With that CD, I was ready for the next step.  Acronis said that I would need drivers for the hard drive controller or the chipset, in .inf, .sys, or .oem forms -- extracted, if necessary, from .exe, .cab, or .zip files.  The last time I had played with Acronis Universal Restore, I hadn't understood this driver situation and, as I dimly recalled, part of the problem was that I didn't know which drivers I should get and how I should extract them.  It was clearer to me, now, that there was no getting around it:  I had to have exactly the right drivers.  I have written up that pursuit in a separate post, for those whom it puzzles as it puzzled me.

Not to say that I came to a clear understanding.  I just made a stab at it.

With the drivers collected in a folder, I booted the Universal Restore CD.  When I got to the Drivers Manager step, I clicked Add Search Path and pointed to that folder.  Oddly, when I did, Acronis reported, "No items to display," even though I had just put 16 driver files in there.  I guessed that this meant it had not refreshed its view at that point.  It did not have an option to do so.  I proceeded to designate what I wanted to restore and where I wanted to restore it.  Once again, sadly, I got that error message indicating that "activation of dynamic volumes is not supported," followed by that error indicating that there might not be enough space to boot the operating system after recovery, and once again that was the end.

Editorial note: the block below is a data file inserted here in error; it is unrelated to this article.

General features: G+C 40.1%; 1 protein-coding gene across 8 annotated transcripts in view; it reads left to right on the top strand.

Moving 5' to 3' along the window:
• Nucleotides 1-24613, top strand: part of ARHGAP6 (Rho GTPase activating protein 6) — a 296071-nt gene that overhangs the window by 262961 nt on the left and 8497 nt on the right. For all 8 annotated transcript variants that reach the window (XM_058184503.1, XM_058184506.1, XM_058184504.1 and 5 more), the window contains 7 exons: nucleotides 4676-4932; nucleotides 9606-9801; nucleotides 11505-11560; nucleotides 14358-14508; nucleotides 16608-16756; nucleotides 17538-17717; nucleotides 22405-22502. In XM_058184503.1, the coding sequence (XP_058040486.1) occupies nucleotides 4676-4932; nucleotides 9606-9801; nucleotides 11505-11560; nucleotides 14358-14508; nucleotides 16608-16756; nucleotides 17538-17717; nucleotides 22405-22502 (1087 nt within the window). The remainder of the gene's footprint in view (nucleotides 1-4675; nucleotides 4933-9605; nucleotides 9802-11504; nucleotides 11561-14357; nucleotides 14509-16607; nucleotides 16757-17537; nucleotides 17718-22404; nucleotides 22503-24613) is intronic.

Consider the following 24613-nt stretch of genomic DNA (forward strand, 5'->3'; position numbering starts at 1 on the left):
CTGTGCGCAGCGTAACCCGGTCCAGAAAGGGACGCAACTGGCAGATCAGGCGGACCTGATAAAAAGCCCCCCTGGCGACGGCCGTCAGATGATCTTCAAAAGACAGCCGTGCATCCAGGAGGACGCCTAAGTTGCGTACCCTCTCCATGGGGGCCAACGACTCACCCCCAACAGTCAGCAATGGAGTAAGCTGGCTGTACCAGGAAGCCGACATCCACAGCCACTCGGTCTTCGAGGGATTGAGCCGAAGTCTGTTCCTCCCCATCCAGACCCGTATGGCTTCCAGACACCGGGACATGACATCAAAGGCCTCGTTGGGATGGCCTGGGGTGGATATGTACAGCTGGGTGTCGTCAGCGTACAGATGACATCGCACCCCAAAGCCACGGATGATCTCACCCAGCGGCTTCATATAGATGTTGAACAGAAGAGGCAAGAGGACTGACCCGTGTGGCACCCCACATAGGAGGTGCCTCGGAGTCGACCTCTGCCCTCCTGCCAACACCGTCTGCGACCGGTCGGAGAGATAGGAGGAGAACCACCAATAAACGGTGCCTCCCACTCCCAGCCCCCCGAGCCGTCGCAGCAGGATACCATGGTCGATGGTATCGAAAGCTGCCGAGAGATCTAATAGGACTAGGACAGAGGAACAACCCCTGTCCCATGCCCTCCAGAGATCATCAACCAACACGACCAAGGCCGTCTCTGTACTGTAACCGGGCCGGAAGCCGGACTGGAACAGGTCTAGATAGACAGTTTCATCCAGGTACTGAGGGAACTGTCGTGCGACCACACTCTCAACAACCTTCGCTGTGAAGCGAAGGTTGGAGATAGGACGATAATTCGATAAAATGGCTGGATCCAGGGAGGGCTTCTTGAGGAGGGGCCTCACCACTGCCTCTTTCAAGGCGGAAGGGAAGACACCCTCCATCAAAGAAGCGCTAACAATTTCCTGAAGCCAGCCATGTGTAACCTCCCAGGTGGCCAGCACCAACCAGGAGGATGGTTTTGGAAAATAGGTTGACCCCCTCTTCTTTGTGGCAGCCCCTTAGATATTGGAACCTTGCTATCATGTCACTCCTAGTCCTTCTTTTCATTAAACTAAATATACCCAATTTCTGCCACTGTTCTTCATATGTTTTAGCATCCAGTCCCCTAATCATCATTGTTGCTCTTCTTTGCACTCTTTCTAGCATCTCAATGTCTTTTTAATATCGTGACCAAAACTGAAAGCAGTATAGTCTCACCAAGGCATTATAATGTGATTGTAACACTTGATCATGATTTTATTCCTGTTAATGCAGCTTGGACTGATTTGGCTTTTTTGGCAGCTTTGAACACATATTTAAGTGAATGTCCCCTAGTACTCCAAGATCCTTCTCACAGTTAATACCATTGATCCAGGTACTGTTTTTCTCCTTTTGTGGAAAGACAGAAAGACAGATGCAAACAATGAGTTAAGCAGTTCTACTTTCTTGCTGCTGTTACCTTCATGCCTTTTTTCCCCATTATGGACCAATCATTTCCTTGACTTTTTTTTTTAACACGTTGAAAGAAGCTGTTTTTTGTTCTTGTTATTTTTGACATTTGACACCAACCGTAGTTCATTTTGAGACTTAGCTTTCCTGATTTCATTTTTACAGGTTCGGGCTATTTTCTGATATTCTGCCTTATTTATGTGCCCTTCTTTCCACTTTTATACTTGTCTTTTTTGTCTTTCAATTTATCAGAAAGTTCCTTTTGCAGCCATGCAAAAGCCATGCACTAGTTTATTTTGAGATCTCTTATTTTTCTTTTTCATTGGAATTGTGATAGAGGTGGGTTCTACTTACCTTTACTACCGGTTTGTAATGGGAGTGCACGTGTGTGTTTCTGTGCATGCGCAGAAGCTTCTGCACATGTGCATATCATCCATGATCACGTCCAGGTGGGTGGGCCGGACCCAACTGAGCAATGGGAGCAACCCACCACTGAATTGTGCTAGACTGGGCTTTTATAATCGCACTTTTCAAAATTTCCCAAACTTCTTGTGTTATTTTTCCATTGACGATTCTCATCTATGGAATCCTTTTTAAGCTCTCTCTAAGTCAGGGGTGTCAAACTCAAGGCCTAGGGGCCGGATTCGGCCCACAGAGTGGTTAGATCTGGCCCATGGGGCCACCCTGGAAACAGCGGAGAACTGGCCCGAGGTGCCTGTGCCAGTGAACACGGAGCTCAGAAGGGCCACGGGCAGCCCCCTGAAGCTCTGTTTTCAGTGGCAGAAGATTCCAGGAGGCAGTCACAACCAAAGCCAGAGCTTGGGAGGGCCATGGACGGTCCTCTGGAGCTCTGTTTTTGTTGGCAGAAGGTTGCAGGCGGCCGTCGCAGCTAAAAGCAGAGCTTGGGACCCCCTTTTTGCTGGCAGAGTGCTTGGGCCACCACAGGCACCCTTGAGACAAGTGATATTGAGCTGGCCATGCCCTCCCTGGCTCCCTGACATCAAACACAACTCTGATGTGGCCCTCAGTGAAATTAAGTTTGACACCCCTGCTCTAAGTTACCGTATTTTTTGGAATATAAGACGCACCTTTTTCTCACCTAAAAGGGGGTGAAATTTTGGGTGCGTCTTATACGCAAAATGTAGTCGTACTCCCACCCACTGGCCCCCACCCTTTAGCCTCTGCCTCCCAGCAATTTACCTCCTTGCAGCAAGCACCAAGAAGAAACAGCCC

The working conclusion, at this point, was that ATIH did not support Windows 7 programs partitions in RAID0.  I could install Win7 manually in that kind of partition, and perhaps I could use ATIH to back up a manual installation, but I could not use ATIH to restore any such backup to that location.

I clicked on the Help button in Acronis and browsed its contents, to see if I could get a clearer idea about all this.  They didn't seem to have any information on it.  I posted a question about this on an Acronis forum.  Responses to that question tentatively supported the working conclusion that ATIH does not restore images to Win7 software RAID0 arrays.